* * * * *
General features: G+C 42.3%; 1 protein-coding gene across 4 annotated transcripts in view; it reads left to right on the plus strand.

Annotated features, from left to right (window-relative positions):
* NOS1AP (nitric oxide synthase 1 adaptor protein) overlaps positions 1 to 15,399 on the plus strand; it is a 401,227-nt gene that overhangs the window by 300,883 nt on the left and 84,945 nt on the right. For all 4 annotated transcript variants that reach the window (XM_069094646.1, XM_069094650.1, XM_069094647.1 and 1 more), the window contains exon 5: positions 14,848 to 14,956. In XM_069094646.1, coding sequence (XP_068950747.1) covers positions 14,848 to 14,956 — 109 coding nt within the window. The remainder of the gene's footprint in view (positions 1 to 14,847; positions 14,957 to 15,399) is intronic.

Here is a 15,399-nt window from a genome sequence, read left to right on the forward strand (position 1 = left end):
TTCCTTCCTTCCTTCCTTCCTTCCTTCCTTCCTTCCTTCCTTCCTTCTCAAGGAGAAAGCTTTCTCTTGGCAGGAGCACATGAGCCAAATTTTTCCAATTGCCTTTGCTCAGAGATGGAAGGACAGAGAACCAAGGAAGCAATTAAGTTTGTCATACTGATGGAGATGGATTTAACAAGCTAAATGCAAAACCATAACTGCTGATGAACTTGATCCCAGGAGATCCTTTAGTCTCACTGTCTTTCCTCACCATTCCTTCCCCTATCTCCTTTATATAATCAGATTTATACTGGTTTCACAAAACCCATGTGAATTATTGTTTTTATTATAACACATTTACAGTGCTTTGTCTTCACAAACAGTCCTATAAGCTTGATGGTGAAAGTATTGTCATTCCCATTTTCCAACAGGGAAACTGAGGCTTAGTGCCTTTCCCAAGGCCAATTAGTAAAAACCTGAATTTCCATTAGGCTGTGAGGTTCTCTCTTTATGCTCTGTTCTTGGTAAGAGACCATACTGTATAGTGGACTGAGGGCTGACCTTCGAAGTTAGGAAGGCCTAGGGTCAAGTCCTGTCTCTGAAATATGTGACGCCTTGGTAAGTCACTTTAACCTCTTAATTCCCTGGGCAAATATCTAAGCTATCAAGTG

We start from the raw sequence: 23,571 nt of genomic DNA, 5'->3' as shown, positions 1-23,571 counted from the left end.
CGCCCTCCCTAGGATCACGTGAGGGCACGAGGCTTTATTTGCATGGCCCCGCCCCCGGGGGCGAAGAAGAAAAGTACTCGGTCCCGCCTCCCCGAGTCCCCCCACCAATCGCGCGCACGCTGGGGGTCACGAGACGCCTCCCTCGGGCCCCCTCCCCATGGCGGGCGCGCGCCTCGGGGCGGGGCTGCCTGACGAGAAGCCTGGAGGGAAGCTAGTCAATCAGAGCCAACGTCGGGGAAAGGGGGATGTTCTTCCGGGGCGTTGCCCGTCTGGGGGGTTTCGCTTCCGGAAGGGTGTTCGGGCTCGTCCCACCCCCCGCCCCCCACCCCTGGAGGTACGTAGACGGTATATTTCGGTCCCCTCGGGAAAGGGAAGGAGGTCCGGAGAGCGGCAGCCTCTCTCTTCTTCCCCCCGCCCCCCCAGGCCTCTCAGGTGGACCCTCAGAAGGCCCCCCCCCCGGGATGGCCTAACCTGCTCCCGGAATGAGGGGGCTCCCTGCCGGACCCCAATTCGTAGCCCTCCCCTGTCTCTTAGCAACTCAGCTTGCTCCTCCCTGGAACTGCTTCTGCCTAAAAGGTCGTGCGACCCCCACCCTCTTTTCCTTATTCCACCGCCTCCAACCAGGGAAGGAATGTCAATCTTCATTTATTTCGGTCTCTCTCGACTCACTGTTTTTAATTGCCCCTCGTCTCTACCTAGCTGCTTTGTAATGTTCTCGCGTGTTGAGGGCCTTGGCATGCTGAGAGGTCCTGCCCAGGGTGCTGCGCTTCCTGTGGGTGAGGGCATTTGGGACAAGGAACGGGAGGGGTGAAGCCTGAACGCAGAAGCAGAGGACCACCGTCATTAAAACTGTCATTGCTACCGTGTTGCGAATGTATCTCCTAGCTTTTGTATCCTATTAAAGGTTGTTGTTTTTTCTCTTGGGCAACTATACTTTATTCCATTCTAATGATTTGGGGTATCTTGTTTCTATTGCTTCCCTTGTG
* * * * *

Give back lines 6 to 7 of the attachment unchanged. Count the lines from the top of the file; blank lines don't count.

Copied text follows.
We start from the raw sequence: 23,571 nt of genomic DNA, 5'->3' as shown, positions 1-23,571 counted from the left end.
CGCCCTCCCTAGGATCACGTGAGGGCACGAGGCTTTATTTGCATGGCCCCGCCCCCGGGGGCGAAGAAGAAAAGTACTCGGTCCCGCCTCCCCGAGTCCCCCCACCAATCGCGCGCACGCTGGGGGTCACGAGACGCCTCCCTCGGGCCCCCTCCCCATGGCGGGCGCGCGCCTCGGGGCGGGGCTGCCTGACGAGAAGCCTGGAGGGAAGCTAGTCAATCAGAGCCAACGTCGGGGAAAGGGGGATGTTCTTCCGGGGCGTTGCCCGTCTGGGGGGTTTCGCTTCCGGAAGGGTGTTCGGGCTCGTCCCACCCCCCGCCCCCCACCCCTGGAGGTACGTAGACGGTATATTTCGGTCCCCTCGGGAAAGGGAAGGAGGTCCGGAGAGCGGCAGCCTCTCTCTTCTTCCCCCCGCCCCCCCAGGCCTCTCAGGTGGACCCTCAGAAGGCCCCCCCCCCGGGATGGCCTAACCTGCTCCCGGAATGAGGGGGCTCCCTGCCGGACCCCAATTCGTAGCCCTCCCCTGTCTCTTAGCAACTCAGCTTGCTCCTCCCTGGAACTGCTTCTGCCTAAAAGGTCGTGCGACCCCCACCCTCTTTTCCTTATTCCACCGCCTCCAACCAGGGAAGGAATGTCAATCTTCATTTATTTCGGTCTCTCTCGACTCACTGTTTTTAATTGCCCCTCGTCTCTACCTAGCTGCTTTGTAATGTTCTCGCGTGTTGAGGGCCTTGGCATGCTGAGAGGTCCTGCCCAGGGTGCTGCGCTTCCTGTGGGTGAGGGCATTTGGGACAAGGAACGGGAGGGGTGAAGCCTGAACGCAGAAGCAGAGGACCACCGTCATTAAAACTGTCATTGCTACCGTGTTGCGAATGTATCTCCTAGCTTTTGTATCCTATTAAAGGTTGTTGTTTTTTCTCTTGGGCAACTATACTTTATTCCATTCTAATGATTTGGGGTATCTTGTTTCTATTGCTTCCCTTGTG